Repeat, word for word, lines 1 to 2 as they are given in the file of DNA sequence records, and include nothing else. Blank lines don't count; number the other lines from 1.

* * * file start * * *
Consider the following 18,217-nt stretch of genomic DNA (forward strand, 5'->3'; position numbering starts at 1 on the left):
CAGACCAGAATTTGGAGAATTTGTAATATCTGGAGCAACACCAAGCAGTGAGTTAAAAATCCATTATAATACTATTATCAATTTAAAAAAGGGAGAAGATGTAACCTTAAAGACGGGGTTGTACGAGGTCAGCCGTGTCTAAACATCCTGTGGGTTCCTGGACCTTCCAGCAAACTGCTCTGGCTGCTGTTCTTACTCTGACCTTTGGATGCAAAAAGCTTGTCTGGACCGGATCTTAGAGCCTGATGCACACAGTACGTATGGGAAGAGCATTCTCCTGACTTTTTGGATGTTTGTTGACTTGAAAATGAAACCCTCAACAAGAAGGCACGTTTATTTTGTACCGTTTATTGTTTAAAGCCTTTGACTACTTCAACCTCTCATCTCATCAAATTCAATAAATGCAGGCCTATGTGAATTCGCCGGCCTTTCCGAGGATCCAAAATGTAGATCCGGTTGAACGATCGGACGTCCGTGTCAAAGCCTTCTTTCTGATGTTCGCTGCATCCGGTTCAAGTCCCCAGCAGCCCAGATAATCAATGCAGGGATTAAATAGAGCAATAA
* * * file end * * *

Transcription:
Consider the following 18,217-nt stretch of genomic DNA (forward strand, 5'->3'; position numbering starts at 1 on the left):
CAGACCAGAATTTGGAGAATTTGTAATATCTGGAGCAACACCAAGCAGTGAGTTAAAAATCCATTATAATACTATTATCAATTTAAAAAAGGGAGAAGATGTAACCTTAAAGACGGGGTTGTACGAGGTCAGCCGTGTCTAAACATCCTGTGGGTTCCTGGACCTTCCAGCAAACTGCTCTGGCTGCTGTTCTTACTCTGACCTTTGGATGCAAAAAGCTTGTCTGGACCGGATCTTAGAGCCTGATGCACACAGTACGTATGGGAAGAGCATTCTCCTGACTTTTTGGATGTTTGTTGACTTGAAAATGAAACCCTCAACAAGAAGGCACGTTTATTTTGTACCGTTTATTGTTTAAAGCCTTTGACTACTTCAACCTCTCATCTCATCAAATTCAATAAATGCAGGCCTATGTGAATTCGCCGGCCTTTCCGAGGATCCAAAATGTAGATCCGGTTGAACGATCGGACGTCCGTGTCAAAGCCTTCTTTCTGATGTTCGCTGCATCCGGTTCAAGTCCCCAGCAGCCCAGATAATCAATGCAGGGATTAAATAGAGCAATAA